On Saturday, Ryan and I had a wonderful day with his sister and her family. His niece is adorable! We all went to the Children's Museum in Indianapolis. There is a new glass fireworks exhibit there that is being advertised a lot. The exhibit was a little disappointing. The permanent sculpture in the middle of the museum is pretty spectacular though! My favorite exhibit was Sesame Street. Some days, I think I could listen to Sesame Street songs forever! Ha! I was reminded of all the records we had as kids. I'll have to dig those out someday.

Yesterday, my whole family got together at the river. Annie and Martin, AnnLaura and Juan, Mom and John and of course me and Ryan. Ryan already had given me a gorgeous necklace earlier. He picked the most elegant, white gold necklace. It's so special! Martin and Annie made a great cake. They put 4 numbers on the cake that all added up to 26. Isn't that clever? I think we're all looking forward to spending more time up at the river together.

This week is a packing week. I get distracted easily though. Now it's time to get moving! Take care!

Thursday, August 24, 2006

What a send-off!

Today is my second to last day of work. What a year! I've made so many friends at the hospital and it's not easy to say good-bye. We had a great party today though. The cake was great. I'm not sure who all was involved, but I know Mike helped with the green frosting! Perfect for the occasion! I'm glad to have had the chance to visit with everyone today.

It's hard to believe that a small hospital can have so much to offer to the community, but this hospital does. That's my favorite part about the hospital...always looking for a way to meet the needs of the community. I'm proud to have been a part of that.

There are pictures from the party up on a web page.

These are mostly candid shots. You'll see that I spent a fair amount of time stuffing my face with cake! I'll use this webpage to post large groups of pictures on occasion.

Keep in touch!

Monday, August 21, 2006


I have a place to live in Dublin. I'll live in Rathgar. The name Rathgar derives from the Irish RĂ¡th Gharbh, meaning "Rough Ringfort". Rathgar is a well-to-do suburb of Dublin, Ireland, lying about 4 km south of the city centre. My school is on the outskirts of city centre. Basically I'll have to walk about 20-25 minutes to class each day. That's not too bad.

I found a tid-bit of information about the area online...

The housing stock largely comprises red-brick Victorian terraces. Much of the area lies within a historic conservation zone. Rathgar is largely a quiet suburb, with a higher than average number of retired citizenry. I guess I won't have to worry about loud neighbors!

I've been told that there will be shopping in the neighborhood. I don't know exactly what that means. Surely there will be a grocery store!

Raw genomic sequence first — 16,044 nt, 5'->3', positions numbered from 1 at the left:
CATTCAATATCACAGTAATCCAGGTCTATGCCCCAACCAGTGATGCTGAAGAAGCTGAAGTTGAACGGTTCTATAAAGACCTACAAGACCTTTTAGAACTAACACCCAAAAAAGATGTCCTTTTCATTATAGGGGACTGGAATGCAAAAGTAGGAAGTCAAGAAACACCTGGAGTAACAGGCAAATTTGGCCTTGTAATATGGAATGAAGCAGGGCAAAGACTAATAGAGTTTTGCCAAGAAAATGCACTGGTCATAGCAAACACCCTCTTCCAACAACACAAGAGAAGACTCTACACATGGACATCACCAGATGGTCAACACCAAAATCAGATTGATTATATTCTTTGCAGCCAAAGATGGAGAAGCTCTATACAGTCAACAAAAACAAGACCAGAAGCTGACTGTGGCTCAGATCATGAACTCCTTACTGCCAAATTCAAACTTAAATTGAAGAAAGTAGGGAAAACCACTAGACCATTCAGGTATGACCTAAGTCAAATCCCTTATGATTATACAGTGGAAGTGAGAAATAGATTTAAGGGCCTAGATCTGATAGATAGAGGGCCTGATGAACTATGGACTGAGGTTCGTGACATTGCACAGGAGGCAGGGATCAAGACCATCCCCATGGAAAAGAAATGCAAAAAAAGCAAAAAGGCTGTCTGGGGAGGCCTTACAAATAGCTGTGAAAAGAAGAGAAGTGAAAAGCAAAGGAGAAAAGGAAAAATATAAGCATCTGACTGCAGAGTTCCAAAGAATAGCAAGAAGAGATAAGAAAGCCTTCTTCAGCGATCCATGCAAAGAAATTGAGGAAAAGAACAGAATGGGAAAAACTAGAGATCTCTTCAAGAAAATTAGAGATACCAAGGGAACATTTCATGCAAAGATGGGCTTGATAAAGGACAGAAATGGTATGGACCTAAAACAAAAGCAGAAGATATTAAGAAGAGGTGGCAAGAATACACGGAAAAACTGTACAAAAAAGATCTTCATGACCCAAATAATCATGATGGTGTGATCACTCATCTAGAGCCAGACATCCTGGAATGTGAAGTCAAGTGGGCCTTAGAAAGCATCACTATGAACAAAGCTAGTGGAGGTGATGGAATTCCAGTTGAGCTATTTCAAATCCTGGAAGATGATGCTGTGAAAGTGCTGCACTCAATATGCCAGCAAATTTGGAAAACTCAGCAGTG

Rathgar has a rich history. Fine architectural features include the Presbyterian Church at the junction in the village centre and a Catholic church . The Roman Catholic Church of The Three Patrons on Rathgar Road is known as "The Servants' Church" because in the late 19th and early 20th century it was the place of worship for the large number of servants who worked and lived in the large houses in the area.

Famous people include author James Joyce, who was born in Brighton Square. Mr. Jack Lynch, who was Taoiseach (Prime Minister) of Ireland intermittently from 1966 to 1979 had his home at Garville Avenue, Rathgar. And also Bram Stoker, author of Dracula, lived in Rathgar on Orwell Park in the later part of his life.

I'll be living in a house with 3 other people who are about my age. There is another student from Purdue who I will share a bedroom with. The other two residents are strangers to me. One is a musician; the other an accountant. In Ireland this is considered apartment living. Apartments that we have here are called "flats" in Europe. It's all going to be a crazy adventure.

Keep in touch!

Saturday, July 29, 2006

Martin's Birthday

Happy Birthday, Martin! My baby brother is 24. Crazy! He's the greatest little brother anyone could ask for. What a stud!

Friday, July 28, 2006

That would be Baxter! Otherwise known as The Beast, Baxter Beast, and Bad Dog. Baxter is going to stay with his grandmother while I'm away.

Getting ready to go...

Only a matter of weeks before I leave for Dublin. I'm going with Katharine. Today we secured housing. Very exciting! We'll share a house in a nice area called Rathgar. I'll admit I'm a little nervous about going. Nervous about leaving Baxter and Ryan and Family. Yikes! At the same time I'm really excited about going. Today I found out that Dr. Boushey might be teaching one of the courses. How cool is that!?!

This is where you'll find the scoop on my adventure. It will be fun knowing you all are up to date on my travels. Keep in touch!